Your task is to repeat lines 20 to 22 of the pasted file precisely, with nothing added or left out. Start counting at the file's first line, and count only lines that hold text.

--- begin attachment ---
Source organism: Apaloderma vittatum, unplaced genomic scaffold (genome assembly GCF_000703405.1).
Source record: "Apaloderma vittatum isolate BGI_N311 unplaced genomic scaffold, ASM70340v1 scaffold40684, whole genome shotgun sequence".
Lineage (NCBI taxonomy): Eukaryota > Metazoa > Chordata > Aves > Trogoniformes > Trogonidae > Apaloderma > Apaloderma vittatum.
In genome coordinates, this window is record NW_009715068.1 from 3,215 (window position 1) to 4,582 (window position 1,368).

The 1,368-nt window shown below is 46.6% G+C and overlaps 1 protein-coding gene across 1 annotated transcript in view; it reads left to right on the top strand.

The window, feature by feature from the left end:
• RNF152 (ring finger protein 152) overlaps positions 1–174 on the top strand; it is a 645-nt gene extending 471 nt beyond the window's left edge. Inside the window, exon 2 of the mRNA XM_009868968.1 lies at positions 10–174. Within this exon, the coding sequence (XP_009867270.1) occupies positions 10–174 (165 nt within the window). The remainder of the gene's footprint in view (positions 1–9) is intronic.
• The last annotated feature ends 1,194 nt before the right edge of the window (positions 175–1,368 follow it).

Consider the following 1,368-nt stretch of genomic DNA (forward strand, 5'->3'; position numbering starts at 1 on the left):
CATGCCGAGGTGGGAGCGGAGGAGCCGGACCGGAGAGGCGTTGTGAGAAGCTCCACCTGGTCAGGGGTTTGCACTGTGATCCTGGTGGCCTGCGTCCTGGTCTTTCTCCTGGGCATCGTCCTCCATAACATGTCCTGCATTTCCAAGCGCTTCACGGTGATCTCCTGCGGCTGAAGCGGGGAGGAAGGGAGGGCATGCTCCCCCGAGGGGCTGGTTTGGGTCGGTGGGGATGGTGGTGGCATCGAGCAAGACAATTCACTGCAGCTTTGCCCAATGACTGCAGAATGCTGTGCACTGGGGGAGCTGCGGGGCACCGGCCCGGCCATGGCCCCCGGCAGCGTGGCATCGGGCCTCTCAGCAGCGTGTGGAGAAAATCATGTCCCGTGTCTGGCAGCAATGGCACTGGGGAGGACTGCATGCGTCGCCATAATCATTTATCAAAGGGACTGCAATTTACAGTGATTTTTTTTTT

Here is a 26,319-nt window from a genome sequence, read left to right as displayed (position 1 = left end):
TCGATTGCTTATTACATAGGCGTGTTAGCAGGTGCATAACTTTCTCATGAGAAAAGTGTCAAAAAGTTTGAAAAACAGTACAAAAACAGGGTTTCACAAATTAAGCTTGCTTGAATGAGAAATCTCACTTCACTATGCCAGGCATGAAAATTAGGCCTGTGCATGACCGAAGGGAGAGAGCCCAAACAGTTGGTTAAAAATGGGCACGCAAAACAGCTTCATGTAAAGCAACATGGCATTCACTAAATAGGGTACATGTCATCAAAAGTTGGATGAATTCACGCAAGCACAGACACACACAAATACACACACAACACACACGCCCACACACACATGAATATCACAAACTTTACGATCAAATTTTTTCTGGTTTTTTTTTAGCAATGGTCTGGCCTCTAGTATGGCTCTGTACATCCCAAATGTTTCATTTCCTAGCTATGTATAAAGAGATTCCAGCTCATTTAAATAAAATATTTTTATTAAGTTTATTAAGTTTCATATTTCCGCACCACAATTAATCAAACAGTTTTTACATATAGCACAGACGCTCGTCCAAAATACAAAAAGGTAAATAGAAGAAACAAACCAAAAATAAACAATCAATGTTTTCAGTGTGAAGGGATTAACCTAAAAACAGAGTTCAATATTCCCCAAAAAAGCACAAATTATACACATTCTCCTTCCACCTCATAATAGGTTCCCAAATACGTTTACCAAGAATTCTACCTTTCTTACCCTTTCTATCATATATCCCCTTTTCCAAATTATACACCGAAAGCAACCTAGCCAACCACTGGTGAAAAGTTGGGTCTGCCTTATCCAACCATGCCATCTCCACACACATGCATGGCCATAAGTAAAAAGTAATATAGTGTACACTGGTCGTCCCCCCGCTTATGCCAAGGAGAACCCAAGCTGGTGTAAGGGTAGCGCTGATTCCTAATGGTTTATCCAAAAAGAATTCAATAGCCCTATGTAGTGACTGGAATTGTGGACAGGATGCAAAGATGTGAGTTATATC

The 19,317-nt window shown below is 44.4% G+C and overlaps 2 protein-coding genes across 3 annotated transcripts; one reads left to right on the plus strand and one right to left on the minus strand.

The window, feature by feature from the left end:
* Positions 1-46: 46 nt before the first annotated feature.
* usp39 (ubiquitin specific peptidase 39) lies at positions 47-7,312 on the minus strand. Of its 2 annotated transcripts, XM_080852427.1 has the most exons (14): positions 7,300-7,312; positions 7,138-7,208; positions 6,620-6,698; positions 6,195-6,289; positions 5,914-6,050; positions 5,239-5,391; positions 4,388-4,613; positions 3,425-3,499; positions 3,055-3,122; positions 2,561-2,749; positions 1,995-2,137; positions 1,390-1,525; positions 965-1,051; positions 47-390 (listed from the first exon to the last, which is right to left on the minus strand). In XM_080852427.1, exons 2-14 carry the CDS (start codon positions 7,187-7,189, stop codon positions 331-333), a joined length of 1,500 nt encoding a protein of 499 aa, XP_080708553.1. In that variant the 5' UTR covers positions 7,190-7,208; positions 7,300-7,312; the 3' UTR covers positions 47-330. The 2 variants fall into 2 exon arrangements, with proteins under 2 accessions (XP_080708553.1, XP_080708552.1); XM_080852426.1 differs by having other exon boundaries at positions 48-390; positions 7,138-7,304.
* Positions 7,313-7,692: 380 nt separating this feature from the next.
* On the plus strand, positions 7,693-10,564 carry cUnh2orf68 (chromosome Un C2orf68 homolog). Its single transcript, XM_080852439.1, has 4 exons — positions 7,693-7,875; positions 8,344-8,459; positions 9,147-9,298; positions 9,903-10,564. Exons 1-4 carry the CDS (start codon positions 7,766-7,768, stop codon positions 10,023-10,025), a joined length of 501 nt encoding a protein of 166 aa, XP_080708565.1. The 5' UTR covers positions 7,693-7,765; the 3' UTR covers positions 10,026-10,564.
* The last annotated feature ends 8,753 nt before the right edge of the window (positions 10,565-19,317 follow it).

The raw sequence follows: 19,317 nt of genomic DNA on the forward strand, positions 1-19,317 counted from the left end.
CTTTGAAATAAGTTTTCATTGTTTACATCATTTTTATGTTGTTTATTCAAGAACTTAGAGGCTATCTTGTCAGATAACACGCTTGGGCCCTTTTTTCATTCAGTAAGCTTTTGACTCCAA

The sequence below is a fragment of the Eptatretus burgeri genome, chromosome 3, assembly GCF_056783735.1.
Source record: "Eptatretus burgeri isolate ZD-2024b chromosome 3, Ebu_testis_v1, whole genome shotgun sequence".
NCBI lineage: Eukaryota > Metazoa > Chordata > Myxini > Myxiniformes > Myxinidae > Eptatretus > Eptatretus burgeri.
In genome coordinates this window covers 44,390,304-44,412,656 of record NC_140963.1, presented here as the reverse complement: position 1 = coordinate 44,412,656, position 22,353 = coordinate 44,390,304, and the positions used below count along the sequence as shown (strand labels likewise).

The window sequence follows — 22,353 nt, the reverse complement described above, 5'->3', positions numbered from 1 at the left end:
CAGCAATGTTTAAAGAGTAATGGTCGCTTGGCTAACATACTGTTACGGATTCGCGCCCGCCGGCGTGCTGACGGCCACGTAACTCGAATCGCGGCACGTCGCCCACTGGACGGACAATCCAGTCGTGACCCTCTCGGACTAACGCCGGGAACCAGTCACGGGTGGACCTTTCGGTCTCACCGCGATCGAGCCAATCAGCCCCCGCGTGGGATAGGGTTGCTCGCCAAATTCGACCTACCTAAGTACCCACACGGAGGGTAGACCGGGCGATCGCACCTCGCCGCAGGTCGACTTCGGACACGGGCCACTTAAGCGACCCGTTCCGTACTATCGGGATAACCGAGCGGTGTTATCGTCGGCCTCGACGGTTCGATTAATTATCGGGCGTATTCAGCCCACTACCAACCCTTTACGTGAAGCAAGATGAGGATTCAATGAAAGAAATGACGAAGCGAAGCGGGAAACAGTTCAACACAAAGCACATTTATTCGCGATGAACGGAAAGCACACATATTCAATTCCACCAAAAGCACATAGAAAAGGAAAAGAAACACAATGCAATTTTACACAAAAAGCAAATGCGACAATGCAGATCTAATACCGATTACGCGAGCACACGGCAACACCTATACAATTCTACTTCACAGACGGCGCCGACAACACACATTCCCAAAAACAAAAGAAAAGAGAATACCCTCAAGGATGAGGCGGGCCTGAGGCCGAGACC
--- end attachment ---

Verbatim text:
The raw sequence follows: 19,317 nt of genomic DNA on the forward strand, positions 1-19,317 counted from the left end.
CTTTGAAATAAGTTTTCATTGTTTACATCATTTTTATGTTGTTTATTCAAGAACTTAGAGGCTATCTTGTCAGATAACACGCTTGGGCCCTTTTTTCATTCAGTAAGCTTTTGACTCCAA

The sequence below is a fragment of the Eptatretus burgeri genome, chromosome 3, assembly GCF_056783735.1.